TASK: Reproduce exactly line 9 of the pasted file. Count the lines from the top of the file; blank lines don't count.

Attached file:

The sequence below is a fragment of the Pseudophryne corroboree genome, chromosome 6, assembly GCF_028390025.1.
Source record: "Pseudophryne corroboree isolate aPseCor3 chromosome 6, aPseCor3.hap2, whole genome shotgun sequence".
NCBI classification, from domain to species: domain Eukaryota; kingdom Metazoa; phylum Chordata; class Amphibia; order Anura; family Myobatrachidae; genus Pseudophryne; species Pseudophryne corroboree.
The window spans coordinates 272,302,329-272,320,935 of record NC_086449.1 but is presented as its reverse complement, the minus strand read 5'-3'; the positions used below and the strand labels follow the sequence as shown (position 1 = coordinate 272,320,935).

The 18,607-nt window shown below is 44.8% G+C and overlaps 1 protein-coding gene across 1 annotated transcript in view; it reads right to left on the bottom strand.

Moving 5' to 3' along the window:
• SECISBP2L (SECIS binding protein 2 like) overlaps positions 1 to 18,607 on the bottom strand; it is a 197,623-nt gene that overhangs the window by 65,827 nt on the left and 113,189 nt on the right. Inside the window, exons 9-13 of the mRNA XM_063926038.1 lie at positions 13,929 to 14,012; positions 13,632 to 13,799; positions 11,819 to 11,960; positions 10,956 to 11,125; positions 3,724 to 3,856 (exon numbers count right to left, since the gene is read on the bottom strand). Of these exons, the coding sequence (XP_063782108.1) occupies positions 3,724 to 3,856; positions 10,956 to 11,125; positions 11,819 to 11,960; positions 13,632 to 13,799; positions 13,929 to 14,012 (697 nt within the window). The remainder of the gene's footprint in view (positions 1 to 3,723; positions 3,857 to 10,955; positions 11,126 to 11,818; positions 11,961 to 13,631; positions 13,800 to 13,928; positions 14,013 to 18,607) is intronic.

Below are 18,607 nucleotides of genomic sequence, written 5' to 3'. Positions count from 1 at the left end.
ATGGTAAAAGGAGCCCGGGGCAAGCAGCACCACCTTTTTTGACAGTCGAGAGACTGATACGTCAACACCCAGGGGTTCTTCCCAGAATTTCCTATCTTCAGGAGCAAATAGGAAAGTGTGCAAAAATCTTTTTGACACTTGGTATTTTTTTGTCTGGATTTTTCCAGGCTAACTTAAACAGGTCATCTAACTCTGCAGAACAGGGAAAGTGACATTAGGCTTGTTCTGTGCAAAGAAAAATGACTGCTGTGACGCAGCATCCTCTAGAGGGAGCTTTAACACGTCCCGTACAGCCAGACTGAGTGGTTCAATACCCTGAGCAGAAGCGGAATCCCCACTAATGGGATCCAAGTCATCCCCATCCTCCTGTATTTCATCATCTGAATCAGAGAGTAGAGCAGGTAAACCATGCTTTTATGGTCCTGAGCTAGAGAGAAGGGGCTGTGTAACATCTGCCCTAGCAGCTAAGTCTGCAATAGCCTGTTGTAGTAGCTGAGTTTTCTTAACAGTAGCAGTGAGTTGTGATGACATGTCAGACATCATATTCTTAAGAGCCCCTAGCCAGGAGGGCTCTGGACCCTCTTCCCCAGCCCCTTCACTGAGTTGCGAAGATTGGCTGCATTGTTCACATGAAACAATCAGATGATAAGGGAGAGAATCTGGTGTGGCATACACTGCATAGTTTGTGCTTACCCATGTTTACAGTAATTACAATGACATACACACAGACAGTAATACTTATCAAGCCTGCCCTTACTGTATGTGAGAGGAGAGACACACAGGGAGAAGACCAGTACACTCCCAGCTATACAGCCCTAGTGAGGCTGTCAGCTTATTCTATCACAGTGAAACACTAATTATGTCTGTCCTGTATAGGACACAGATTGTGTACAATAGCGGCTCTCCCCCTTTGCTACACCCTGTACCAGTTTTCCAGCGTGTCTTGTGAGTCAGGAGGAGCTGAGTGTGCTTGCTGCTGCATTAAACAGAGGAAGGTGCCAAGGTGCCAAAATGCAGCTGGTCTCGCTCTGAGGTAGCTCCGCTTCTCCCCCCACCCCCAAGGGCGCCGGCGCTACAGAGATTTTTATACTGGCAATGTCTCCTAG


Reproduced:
ATGGTAAAAGGAGCCCGGGGCAAGCAGCACCACCTTTTTTGACAGTCGAGAGACTGATACGTCAACACCCAGGGGTTCTTCCCAGAATTTCCTATCTTCAGGAGCAAATAGGAAAGTGTGCAAAAATCTTTTTGACACTTGGTATTTTTTTGTCTGGATTTTTCCAGGCTAACTTAAACAGGTCATCTAACTCTGCAGAACAGGGAAAGTGACATTAGGCTTGTTCTGTGCAAAGAAAAATGACTGCTGTGACGCAGCATCCTCTAGAGGGAGCTTTAACACGTCCCGTACAGCCAGACTGAGTGGTTCAATACCCTGAGCAGAAGCGGAATCCCCACTAATGGGATCCAAGTCATCCCCATCCTCCTGTATTTCATCATCTGAATCAGAGAGTAGAGCAGGTAAACCATGCTTTTATGGTCCTGAGCTAGAGAGAAGGGGCTGTGTAACATCTGCCCTAGCAGCTAAGTCTGCAATAGCCTGTTGTAGTAGCTGAGTTTTCTTAACAGTAGCAGTGAGTTGTGATGACATGTCAGACATCATATTCTTAAGAGCCCCTAGCCAGGAGGGCTCTGGACCCTCTTCCCCAGCCCCTTCACTGAGTTGCGAAGATTGGCTGCATTGTTCACATGAAACAATCAGATGATAAGGGAGAGAATCTGGTGTGGCATACACTGCATAGTTTGTGCTTACCCATGTTTACAGTAATTACAATGACATACACACAGACAGTAATACTTATCAAGCCTGCCCTTACTGTATGTGAGAGGAGAGACACACAGGGAGAAGACCAGTACACTCCCAGCTATACAGCCCTAGTGAGGCTGTCAGCTTATTCTATCACAGTGAAACACTAATTATGTCTGTCCTGTATAGGACACAGATTGTGTACAATAGCGGCTCTCCCCCTTTGCTACACCCTGTACCAGTTTTCCAGCGTGTCTTGTGAGTCAGGAGGAGCTGAGTGTGCTTGCTGCTGCATTAAACAGAGGAAGGTGCCAAGGTGCCAAAATGCAGCTGGTCTCGCTCTGAGGTAGCTCCGCTTCTCCCCCCACCCCCAAGGGCGCCGGCGCTACAGAGATTTTTATACTGGCAATGTCTCCTAG